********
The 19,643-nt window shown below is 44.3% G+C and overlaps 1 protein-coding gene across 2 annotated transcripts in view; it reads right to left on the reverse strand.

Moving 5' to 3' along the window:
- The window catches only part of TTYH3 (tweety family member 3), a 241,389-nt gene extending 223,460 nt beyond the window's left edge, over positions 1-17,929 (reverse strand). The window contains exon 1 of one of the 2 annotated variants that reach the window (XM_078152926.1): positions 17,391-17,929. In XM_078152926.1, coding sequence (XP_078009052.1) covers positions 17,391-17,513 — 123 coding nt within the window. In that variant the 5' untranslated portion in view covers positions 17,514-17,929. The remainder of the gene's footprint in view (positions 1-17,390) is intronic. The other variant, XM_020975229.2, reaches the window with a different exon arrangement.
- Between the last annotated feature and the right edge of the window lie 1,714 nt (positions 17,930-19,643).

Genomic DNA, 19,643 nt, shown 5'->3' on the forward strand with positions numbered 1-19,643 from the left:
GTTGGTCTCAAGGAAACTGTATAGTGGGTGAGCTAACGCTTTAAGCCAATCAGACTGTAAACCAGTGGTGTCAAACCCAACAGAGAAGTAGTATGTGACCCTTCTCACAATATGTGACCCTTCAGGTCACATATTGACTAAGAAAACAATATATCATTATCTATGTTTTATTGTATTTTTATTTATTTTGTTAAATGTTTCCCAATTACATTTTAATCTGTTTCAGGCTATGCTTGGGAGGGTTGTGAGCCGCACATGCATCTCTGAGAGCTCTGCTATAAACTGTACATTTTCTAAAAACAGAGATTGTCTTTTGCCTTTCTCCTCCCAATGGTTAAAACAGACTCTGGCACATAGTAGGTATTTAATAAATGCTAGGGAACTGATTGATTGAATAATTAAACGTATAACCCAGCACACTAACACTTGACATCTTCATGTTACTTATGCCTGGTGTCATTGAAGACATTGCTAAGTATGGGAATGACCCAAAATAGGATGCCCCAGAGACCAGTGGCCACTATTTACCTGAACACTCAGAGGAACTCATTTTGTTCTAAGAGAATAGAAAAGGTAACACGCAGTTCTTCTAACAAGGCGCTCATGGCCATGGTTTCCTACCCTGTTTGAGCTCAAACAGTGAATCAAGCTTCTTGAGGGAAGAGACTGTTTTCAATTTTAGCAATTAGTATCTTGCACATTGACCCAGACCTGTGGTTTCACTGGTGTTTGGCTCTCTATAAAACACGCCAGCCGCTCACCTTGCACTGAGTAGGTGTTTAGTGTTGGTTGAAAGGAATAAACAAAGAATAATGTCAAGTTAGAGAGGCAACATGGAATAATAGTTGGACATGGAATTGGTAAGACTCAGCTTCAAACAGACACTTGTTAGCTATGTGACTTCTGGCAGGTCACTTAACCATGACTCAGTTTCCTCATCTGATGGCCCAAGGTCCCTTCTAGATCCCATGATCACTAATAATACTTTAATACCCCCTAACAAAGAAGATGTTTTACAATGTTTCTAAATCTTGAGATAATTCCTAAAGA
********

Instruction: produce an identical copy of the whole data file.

The 19,643-nt window shown below is 44.3% G+C and overlaps 1 protein-coding gene across 2 annotated transcripts in view; it reads right to left on the reverse strand.

Moving 5' to 3' along the window:
- The window catches only part of TTYH3 (tweety family member 3), a 241,389-nt gene extending 223,460 nt beyond the window's left edge, over positions 1-17,929 (reverse strand). The window contains exon 1 of one of the 2 annotated variants that reach the window (XM_078152926.1): positions 17,391-17,929. In XM_078152926.1, coding sequence (XP_078009052.1) covers positions 17,391-17,513 — 123 coding nt within the window. In that variant the 5' untranslated portion in view covers positions 17,514-17,929. The remainder of the gene's footprint in view (positions 1-17,390) is intronic. The other variant, XM_020975229.2, reaches the window with a different exon arrangement.
- Between the last annotated feature and the right edge of the window lie 1,714 nt (positions 17,930-19,643).

Genomic DNA, 19,643 nt, shown 5'->3' on the forward strand with positions numbered 1-19,643 from the left:
GTTGGTCTCAAGGAAACTGTATAGTGGGTGAGCTAACGCTTTAAGCCAATCAGACTGTAAACCAGTGGTGTCAAACCCAACAGAGAAGTAGTATGTGACCCTTCTCACAATATGTGACCCTTCAGGTCACATATTGACTAAGAAAACAATATATCATTATCTATGTTTTATTGTATTTTTATTTATTTTGTTAAATGTTTCCCAATTACATTTTAATCTGTTTCAGGCTATGCTTGGGAGGGTTGTGAGCCGCACATGCATCTCTGAGAGCTCTGCTATAAACTGTACATTTTCTAAAAACAGAGATTGTCTTTTGCCTTTCTCCTCCCAATGGTTAAAACAGACTCTGGCACATAGTAGGTATTTAATAAATGCTAGGGAACTGATTGATTGAATAATTAAACGTATAACCCAGCACACTAACACTTGACATCTTCATGTTACTTATGCCTGGTGTCATTGAAGACATTGCTAAGTATGGGAATGACCCAAAATAGGATGCCCCAGAGACCAGTGGCCACTATTTACCTGAACACTCAGAGGAACTCATTTTGTTCTAAGAGAATAGAAAAGGTAACACGCAGTTCTTCTAACAAGGCGCTCATGGCCATGGTTTCCTACCCTGTTTGAGCTCAAACAGTGAATCAAGCTTCTTGAGGGAAGAGACTGTTTTCAATTTTAGCAATTAGTATCTTGCACATTGACCCAGACCTGTGGTTTCACTGGTGTTTGGCTCTCTATAAAACACGCCAGCCGCTCACCTTGCACTGAGTAGGTGTTTAGTGTTGGTTGAAAGGAATAAACAAAGAATAATGTCAAGTTAGAGAGGCAACATGGAATAATAGTTGGACATGGAATTGGTAAGACTCAGCTTCAAACAGACACTTGTTAGCTATGTGACTTCTGGCAGGTCACTTAACCATGACTCAGTTTCCTCATCTGATGGCCCAAGGTCCCTTCTAGATCCCATGATCACTAATAATACTTTAATACCCCCTAACAAAGAAGATGTTTTACAATGTTTCTAAATCTTGAGATAATTCCTAAAGA